Sclerobionts and Extinctions: A Wooster Geologist Faculty Talk at the 2011 Geological Society of America Annual Meeting
Mark Wilson October 12th, 2011
The last day of a professional meeting is very different from the first. At least half the attendees have gone home. Those that remain move a little slower and have that glazed look from late night dinners, too little sleep, and dreams of getting on that flight out of here. The convention staff is clearly oriented now towards the next event of cheerful conventioneers. (The “RAM SWANA” conference. I was so hoping this was about a mystical Indian guru, but instead it is a joint meeting of the “Recycling Association of Minnesota” and the “Solid Waste Association of North America”. I’ll give it a skip.)
My friend Paul Taylor and I organized a topical session on sclerobionts and mass extinctions, and we have the honor of ending the meeting this afternoon. With generous support from the Paleontological Society, we’ve brought in an international team of paleontologists who specialize in hard-substrate marine organisms, including Michał Zatoń of Poland, Silvio Casadio of Argentina, and Liz Harper of England. Our students Megan Innis and Caroline Sogot are participating as well. The audience may be the speakers themselves, but it will be enthusiastic. (Too bad we won’t get even a small fraction of the attention the pseudoscientific and embarrassing talk on the “Triassic kraken” received earlier in the meeting.)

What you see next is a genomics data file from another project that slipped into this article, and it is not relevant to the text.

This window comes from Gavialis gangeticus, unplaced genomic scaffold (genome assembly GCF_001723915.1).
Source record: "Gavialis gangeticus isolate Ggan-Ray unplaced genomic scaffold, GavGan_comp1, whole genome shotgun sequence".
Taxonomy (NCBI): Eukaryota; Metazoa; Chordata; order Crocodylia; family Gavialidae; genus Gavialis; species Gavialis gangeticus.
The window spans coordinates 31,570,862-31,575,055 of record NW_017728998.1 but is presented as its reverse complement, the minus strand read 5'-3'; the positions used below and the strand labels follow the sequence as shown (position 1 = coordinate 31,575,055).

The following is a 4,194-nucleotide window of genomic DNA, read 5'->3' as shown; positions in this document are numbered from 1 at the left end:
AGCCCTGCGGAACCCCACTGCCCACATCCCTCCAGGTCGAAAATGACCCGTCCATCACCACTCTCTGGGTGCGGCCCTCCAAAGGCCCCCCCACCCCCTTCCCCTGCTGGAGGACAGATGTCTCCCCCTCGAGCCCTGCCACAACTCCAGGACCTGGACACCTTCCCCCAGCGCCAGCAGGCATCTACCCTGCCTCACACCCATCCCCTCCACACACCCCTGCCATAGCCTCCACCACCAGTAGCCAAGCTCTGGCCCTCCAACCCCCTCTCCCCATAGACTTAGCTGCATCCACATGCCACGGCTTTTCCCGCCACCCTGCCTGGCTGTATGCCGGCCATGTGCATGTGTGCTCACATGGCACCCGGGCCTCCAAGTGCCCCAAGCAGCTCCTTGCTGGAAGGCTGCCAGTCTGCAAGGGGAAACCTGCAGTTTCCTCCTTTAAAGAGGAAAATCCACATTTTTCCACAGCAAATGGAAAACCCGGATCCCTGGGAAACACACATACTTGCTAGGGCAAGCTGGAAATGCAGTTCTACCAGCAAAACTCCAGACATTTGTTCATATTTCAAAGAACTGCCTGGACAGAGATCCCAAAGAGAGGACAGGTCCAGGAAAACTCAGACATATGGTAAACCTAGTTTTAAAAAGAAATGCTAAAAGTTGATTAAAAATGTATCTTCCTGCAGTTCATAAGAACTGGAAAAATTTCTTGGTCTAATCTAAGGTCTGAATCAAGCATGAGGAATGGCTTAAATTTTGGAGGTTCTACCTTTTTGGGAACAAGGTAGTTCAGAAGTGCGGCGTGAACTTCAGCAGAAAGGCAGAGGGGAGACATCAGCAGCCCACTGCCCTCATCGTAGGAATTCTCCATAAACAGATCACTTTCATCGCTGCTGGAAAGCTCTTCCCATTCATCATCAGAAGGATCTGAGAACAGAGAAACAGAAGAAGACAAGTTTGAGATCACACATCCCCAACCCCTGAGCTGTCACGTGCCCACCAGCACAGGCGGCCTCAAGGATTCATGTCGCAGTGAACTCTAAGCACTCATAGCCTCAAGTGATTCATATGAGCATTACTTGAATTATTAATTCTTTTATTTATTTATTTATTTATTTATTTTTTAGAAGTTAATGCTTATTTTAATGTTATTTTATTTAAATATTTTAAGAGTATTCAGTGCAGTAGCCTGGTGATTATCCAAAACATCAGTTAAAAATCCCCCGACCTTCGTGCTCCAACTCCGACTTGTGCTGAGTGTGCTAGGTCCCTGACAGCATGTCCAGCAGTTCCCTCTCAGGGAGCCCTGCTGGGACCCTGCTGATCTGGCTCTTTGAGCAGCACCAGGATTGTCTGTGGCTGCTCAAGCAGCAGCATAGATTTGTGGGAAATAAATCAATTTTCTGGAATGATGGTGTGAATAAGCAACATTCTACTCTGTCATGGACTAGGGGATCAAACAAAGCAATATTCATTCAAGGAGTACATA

I’ve started this entry with the first slide of the first talk, and ended it with our conclusions. We hope we’ve at least planted the seeds of a new topic in extinction studies. We’ve certainly had fun getting this diverse group of scientists together in one room.
And yes, we are also dreaming of that flight home!